Noha Ekdawi, MD, FAAP, recently shared her experience with MiSight contacts in treating myopia in children. Overall, she has had a positive experience with the contacts, although there have been a few cases where patients returned with multifocal contacts instead. This confusion may be due to patients not tolerating the MiSight contacts or being influenced by the lower cost of multifocals. Dr. Ekdawi no longer fits MiSight contacts in her busy clinic and instead refers patients to outside optometrists or other specialists within her clinic who handle MiSight contacts. However, those who do wear MiSight contacts find them comfortable most of the time, even though their vision may be slightly degraded. The contacts do not seem to bother children at school and they are able to read well, which are important factors when considering MiSight for children. Parents have generally had positive experiences with the contacts as well.
One drawback that Dr. Ekdawi mentioned is that some children do not wear the MiSight contacts for the recommended number of hours per day. Surprisingly, while many children overwear their contacts, some with MiSight contacts do not wear them long enough. Dr. Ekdawi is cautious about this issue due to her experience with contact lens irritation and keratitis in children. She does not force children to wear the contacts all day if they are not progressing and are already receiving low-dose atropine treatment and spending enough time outdoors.
Regarding the cost of MiSight, Dr. Ekdawi explained that it depends on the parents’ perspective. Some parents are immediately on board and want to do everything possible to address their child’s myopia. Others prefer to see progression or try one treatment at a time. The decision to use MiSight contacts is largely driven by the parents’ enthusiasm and their child’s response to previous treatments.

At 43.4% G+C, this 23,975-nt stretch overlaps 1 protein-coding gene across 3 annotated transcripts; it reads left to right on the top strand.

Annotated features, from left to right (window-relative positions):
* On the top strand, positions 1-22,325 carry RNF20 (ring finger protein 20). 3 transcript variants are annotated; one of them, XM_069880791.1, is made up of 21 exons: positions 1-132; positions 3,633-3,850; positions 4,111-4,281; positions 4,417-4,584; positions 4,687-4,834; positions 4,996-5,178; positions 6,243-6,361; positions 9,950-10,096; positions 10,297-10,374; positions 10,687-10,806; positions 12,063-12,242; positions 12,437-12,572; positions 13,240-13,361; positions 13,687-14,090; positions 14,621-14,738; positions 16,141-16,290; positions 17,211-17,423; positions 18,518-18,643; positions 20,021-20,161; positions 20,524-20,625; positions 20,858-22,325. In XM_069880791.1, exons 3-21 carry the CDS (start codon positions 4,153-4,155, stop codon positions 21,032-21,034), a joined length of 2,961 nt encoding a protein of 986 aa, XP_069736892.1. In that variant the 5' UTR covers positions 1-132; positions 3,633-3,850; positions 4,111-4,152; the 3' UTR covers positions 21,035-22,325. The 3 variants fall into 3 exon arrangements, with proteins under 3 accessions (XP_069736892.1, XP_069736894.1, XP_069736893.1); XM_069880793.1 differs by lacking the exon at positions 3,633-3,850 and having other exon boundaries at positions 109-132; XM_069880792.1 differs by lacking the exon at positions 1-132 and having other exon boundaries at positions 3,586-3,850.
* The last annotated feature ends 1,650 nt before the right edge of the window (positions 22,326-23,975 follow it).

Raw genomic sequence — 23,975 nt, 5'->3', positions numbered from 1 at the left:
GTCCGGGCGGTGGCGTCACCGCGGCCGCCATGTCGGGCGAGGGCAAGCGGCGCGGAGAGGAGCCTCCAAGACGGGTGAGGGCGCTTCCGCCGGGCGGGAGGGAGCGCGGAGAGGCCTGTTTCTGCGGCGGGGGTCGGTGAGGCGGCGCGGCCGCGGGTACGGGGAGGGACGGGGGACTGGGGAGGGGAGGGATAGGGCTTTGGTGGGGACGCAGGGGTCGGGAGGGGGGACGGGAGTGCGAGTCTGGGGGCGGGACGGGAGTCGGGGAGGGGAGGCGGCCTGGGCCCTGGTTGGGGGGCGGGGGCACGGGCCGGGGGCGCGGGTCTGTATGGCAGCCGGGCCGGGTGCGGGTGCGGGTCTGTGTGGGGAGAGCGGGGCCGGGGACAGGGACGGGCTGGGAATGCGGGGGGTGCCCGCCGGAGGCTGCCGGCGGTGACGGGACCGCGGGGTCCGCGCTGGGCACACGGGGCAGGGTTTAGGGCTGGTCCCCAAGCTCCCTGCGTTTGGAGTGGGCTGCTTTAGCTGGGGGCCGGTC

Dr. Ekdawi emphasized the importance of myopia control and where it is headed. She believes that combined therapies will play a significant role in the future. Her approach involves a three-pronged strategy to slow down myopia progression. While complete cessation of progression may not be achievable, the goal is to decrease progression and, most importantly, prevent future eye issues associated with high myopia, such as glaucoma, cataracts, retinal tears and detachment, and macular problems. Dr. Ekdawi aims to hold the axial length and minimize the risks associated with high myopia.
As a pediatric ophthalmologist, Dr. Ekdawi has witnessed the devastating consequences of high myopia, including retinal detachments in young children. This firsthand experience drives her to aggressively treat myopia and prioritize its control.
(Note: The transcript has been AI-generated and edited for clarity and readability.)